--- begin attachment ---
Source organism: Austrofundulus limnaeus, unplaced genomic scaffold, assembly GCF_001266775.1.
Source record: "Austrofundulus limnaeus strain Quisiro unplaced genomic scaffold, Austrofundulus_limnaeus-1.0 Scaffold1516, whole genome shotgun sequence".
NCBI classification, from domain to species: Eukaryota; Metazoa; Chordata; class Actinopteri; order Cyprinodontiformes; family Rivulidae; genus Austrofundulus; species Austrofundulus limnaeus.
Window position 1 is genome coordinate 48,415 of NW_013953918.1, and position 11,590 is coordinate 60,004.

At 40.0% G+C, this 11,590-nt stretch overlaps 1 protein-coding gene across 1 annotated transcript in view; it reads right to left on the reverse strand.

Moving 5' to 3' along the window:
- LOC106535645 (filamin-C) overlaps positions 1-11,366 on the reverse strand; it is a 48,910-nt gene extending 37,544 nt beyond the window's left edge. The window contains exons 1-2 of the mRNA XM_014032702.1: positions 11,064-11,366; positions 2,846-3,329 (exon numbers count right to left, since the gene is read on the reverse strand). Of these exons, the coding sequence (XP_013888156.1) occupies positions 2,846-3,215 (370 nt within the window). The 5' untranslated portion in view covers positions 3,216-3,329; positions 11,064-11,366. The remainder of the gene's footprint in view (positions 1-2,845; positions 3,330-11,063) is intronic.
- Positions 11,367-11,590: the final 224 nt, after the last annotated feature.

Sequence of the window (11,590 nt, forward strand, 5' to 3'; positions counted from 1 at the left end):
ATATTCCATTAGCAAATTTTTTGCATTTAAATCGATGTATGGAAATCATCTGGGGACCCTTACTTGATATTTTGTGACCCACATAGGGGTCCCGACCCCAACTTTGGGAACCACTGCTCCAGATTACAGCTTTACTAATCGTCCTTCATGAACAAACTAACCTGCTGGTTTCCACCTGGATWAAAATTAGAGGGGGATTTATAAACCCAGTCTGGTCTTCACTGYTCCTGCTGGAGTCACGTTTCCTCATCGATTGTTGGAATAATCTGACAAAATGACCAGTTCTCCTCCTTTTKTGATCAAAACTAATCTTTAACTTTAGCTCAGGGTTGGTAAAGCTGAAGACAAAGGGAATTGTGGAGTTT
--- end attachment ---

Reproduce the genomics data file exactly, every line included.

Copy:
Source organism: Austrofundulus limnaeus, unplaced genomic scaffold, assembly GCF_001266775.1.
Source record: "Austrofundulus limnaeus strain Quisiro unplaced genomic scaffold, Austrofundulus_limnaeus-1.0 Scaffold1516, whole genome shotgun sequence".
NCBI classification, from domain to species: Eukaryota; Metazoa; Chordata; class Actinopteri; order Cyprinodontiformes; family Rivulidae; genus Austrofundulus; species Austrofundulus limnaeus.
Window position 1 is genome coordinate 48,415 of NW_013953918.1, and position 11,590 is coordinate 60,004.

At 40.0% G+C, this 11,590-nt stretch overlaps 1 protein-coding gene across 1 annotated transcript in view; it reads right to left on the reverse strand.

Moving 5' to 3' along the window:
- LOC106535645 (filamin-C) overlaps positions 1-11,366 on the reverse strand; it is a 48,910-nt gene extending 37,544 nt beyond the window's left edge. The window contains exons 1-2 of the mRNA XM_014032702.1: positions 11,064-11,366; positions 2,846-3,329 (exon numbers count right to left, since the gene is read on the reverse strand). Of these exons, the coding sequence (XP_013888156.1) occupies positions 2,846-3,215 (370 nt within the window). The 5' untranslated portion in view covers positions 3,216-3,329; positions 11,064-11,366. The remainder of the gene's footprint in view (positions 1-2,845; positions 3,330-11,063) is intronic.
- Positions 11,367-11,590: the final 224 nt, after the last annotated feature.

Sequence of the window (11,590 nt, forward strand, 5' to 3'; positions counted from 1 at the left end):
ATATTCCATTAGCAAATTTTTTGCATTTAAATCGATGTATGGAAATCATCTGGGGACCCTTACTTGATATTTTGTGACCCACATAGGGGTCCCGACCCCAACTTTGGGAACCACTGCTCCAGATTACAGCTTTACTAATCGTCCTTCATGAACAAACTAACCTGCTGGTTTCCACCTGGATWAAAATTAGAGGGGGATTTATAAACCCAGTCTGGTCTTCACTGYTCCTGCTGGAGTCACGTTTCCTCATCGATTGTTGGAATAATCTGACAAAATGACCAGTTCTCCTCCTTTTKTGATCAAAACTAATCTTTAACTTTAGCTCAGGGTTGGTAAAGCTGAAGACAAAGGGAATTGTGGAGTTT